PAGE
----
On the daily, females are bombarded by abstract ideas of what they should look like. The media constantly purrs in our ears that we should be thin and toned. Magazines feature glossy photos of models and actresses baring midriffs and pearly white teeth. Gossip sites chastise celebrities for gaining a few pounds, making us feel guilty for that extra bite of cake. The power of how media influences body image has become a mainstream conversation—articles have been written in outlets like Huffington Post and Glamour exploring body image and the negative impact that magazine covers and television shows have on the way that we perceive ourselves.
Shows like Girls have challenged society’s assumptions of what female protagonists should look like and how they should behave. Whereas in the past, we expected our female protagonists to have glossy hair and photoshopped bodies, Hannah Horvath and her circle of friends on Girls has shown us it’s OK to be unique and embrace our bodies for what they are.
Yet, it strikes me that there is another sphere of influence we tend to overlook or avoid: the way that adult women in our lives impact our body image.
Recently, while babysitting a family friend’s daughter, I noticed something peculiar while we were getting ready to go for a walk. On a smoldering, midsummer day, she was wearing long pants and long sleeves. I was bewildered. When I asked about her choice of wardrobe and whether she wanted to change before we went outside, she told me she didn’t want to wear shorts or anything revealing because her thighs were too big. I’d like to note here that she is smart, beautiful, and wildly funny.
During our walk through a quiet Maryland suburb, and with her comment in mind, we started discussing body image. During this discussion, I was able to discern that her mom was constantly dieting and was very vocal about her dissatisfaction with the way that she looked. At that point, I started to wonder whether there was a correlation between a daughter’s dissatisfaction with how she looks and her mother’s, and, apparently, I was on to something.
According to Dr. Renee Engeln, a psychologist and body image researcher at Northwestern University, body image begins at home.
“When you grow up hearing the adult women around you hate their bodies, you learn that that’s a normal way of feeling about your body and that that’s part of being a woman,” Dr. Engeln said.
“A lot of adult women who are currently struggling with body image remember very well what their mothers or fathers said when they were little and see that as an important force.”
A study looking into parental and peer factors associated with body image echoes this sentiment, mentioning that parents who express dissatisfaction with their own or their children’s weight can have a negative impact on their child’s belief about themselves.
Another study tested the correlation between how a mother feels about her body and the way her daughter perceives herself. The findings show that girls mirror positive or negative body responses based on their mother’s responses.
According to Dr. D. Catherine Walker, a visiting assistant professor at Union College, the link between shared body dissatisfaction amongst parents and children has been a topic of constant study amongst researchers. However, it seems like this topic is not readily discussed in mainstream media.“I think part of the reason is that we don’t want to blame parents for something that has already happened,” Dr. Walker said. “Instead we want to educate them on what to do.”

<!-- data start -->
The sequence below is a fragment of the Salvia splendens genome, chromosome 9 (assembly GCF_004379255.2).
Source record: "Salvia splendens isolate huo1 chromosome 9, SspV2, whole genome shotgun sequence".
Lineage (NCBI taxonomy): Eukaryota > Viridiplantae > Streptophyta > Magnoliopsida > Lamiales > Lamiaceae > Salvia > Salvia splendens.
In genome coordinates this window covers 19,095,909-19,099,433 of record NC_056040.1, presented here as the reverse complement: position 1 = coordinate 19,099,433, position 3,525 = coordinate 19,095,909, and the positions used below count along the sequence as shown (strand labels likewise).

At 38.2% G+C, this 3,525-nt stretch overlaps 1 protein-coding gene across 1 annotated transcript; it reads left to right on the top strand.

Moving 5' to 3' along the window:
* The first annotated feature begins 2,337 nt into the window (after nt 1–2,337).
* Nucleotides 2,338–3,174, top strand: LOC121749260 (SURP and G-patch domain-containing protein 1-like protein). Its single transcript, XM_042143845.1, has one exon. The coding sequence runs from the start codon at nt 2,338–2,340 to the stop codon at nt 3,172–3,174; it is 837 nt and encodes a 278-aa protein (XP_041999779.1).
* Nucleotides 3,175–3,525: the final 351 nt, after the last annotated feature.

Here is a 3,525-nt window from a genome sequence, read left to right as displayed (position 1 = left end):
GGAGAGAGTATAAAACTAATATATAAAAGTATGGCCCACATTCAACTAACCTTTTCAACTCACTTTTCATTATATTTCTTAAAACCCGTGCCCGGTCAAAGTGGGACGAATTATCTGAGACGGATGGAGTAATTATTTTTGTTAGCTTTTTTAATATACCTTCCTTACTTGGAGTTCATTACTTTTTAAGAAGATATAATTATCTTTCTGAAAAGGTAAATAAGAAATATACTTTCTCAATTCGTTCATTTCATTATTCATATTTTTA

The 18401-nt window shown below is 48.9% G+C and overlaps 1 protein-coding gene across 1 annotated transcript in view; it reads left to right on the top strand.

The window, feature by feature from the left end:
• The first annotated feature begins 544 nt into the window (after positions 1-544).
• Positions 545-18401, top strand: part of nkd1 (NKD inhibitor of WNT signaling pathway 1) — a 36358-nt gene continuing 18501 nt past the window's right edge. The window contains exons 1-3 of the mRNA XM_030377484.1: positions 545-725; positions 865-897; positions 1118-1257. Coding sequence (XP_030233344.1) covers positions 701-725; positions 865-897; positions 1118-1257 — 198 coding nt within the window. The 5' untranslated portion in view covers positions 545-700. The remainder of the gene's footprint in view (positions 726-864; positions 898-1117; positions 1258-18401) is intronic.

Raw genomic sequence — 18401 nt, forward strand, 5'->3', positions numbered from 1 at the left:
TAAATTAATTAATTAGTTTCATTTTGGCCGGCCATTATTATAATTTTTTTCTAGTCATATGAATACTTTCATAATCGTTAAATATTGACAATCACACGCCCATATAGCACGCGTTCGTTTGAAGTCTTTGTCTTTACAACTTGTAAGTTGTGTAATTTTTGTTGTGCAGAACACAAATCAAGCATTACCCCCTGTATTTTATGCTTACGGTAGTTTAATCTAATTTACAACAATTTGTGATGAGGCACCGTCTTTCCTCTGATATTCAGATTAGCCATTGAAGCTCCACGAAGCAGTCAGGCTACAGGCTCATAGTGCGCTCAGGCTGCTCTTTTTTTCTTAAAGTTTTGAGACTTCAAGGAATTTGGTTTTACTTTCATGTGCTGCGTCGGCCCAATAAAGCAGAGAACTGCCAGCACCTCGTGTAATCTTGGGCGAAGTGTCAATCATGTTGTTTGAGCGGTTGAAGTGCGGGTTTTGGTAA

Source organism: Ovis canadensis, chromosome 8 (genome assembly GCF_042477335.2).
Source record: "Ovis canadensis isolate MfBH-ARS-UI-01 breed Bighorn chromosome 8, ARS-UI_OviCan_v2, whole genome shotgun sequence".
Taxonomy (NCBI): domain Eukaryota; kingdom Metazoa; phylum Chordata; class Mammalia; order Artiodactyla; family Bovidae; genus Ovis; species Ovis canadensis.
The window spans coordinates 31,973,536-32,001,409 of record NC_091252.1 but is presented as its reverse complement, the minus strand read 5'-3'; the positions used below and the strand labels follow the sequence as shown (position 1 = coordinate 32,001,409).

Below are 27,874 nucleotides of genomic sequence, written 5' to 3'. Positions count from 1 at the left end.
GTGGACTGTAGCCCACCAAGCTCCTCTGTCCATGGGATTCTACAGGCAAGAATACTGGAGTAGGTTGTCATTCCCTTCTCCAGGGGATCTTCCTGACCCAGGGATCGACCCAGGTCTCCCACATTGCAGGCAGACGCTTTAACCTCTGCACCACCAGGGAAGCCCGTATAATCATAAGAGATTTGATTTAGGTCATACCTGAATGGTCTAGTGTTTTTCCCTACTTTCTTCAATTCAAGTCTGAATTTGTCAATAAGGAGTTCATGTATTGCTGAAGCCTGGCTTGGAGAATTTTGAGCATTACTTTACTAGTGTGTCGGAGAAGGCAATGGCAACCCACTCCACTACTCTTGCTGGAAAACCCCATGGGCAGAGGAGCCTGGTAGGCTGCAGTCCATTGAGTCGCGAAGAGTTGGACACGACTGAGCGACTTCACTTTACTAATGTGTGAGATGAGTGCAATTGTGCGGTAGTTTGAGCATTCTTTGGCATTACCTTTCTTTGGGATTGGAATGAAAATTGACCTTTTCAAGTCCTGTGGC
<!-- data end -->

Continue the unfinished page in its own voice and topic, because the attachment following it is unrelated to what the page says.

So the question is, what can mothers do to help their daughters develop a healthy relationship with their appearance? According to Dr. Engeln, the answer lies in discussing bodies less frequently.
Spend less time dissecting your own body, the body of your neighbor, or that of Britney Spears. But if you have to discuss someone’s body, try to not to voice these thoughts in front of your daughter.
Instead, mothers should concentrate on caring for the body and not looking a certain way. In other words, focus on how your body jumps, runs, laughs, and takes you from one adventure to the next. Not on how much your body weighs, or where it has curves and edges.
“A way to help women feel better about their bodies is to talk less about how their bodies look and instead think more about what your body can do, how it feels and where it can take you,” said Dr. Engeln.
The good news is, times are changing. According to Dr. Walker, parents today are developing more healthy relationships with their own bodies and passing that onto their children.
“The idea of positive body image is where the field is slowly moving and where there are a lot of unanswered questions,” said Dr. Walker. “ We know what not to do but we need to figure out what can we do.”
Simply in looking at Google Trends, searches for ‘positive body image’ increase from 2012 to 2017. The data shows that interest in this topic is starting to become more prevalent and that more material is being published on it. It is also important to point out that keywords associated with negative body image have significantly decreased.
When mothers speak to their daughters about body image, it’s important to be self aware. Mothers should make an effort to consciously acknowledge and remember that their negative outlooks on their bodies are not solely their own but are very likely to be passed on to their daughters. So, before criticizing yourself in front of your daughter, take a step back and think about the consequences.